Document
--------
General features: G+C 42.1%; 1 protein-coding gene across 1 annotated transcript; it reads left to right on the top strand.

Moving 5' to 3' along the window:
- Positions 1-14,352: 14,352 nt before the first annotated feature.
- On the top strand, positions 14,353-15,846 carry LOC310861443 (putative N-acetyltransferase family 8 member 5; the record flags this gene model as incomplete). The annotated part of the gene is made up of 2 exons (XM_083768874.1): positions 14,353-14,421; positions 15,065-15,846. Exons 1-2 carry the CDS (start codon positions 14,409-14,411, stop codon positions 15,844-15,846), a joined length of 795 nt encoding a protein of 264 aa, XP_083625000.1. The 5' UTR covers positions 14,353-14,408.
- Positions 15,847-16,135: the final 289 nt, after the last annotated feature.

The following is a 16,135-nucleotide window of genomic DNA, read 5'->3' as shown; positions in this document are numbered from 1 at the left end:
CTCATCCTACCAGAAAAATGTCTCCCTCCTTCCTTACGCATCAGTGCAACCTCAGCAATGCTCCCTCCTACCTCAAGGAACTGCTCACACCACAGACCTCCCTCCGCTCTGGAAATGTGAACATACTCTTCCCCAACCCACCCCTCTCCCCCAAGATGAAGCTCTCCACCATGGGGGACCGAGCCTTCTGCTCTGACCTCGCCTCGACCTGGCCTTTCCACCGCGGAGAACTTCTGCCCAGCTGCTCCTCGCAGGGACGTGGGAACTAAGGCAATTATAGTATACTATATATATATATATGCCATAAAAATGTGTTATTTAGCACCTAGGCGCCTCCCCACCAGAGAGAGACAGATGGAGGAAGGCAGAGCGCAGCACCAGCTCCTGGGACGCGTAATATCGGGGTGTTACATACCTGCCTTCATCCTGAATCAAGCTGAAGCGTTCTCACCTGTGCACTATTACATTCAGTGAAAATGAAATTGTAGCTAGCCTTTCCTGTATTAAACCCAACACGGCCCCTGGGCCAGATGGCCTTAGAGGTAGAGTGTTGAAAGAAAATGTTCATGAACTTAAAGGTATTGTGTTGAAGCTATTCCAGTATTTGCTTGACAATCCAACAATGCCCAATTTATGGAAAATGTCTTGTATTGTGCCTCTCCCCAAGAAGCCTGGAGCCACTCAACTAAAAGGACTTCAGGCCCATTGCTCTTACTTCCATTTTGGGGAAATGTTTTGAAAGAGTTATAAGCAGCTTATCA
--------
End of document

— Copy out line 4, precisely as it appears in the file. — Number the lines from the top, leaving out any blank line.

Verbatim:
- On the top strand, positions 14,353-15,846 carry LOC310861443 (putative N-acetyltransferase family 8 member 5; the record flags this gene model as incomplete). The annotated part of the gene is made up of 2 exons (XM_083768874.1): positions 14,353-14,421; positions 15,065-15,846. Exons 1-2 carry the CDS (start codon positions 14,409-14,411, stop codon positions 15,844-15,846), a joined length of 795 nt encoding a protein of 264 aa, XP_083625000.1. The 5' UTR covers positions 14,353-14,408.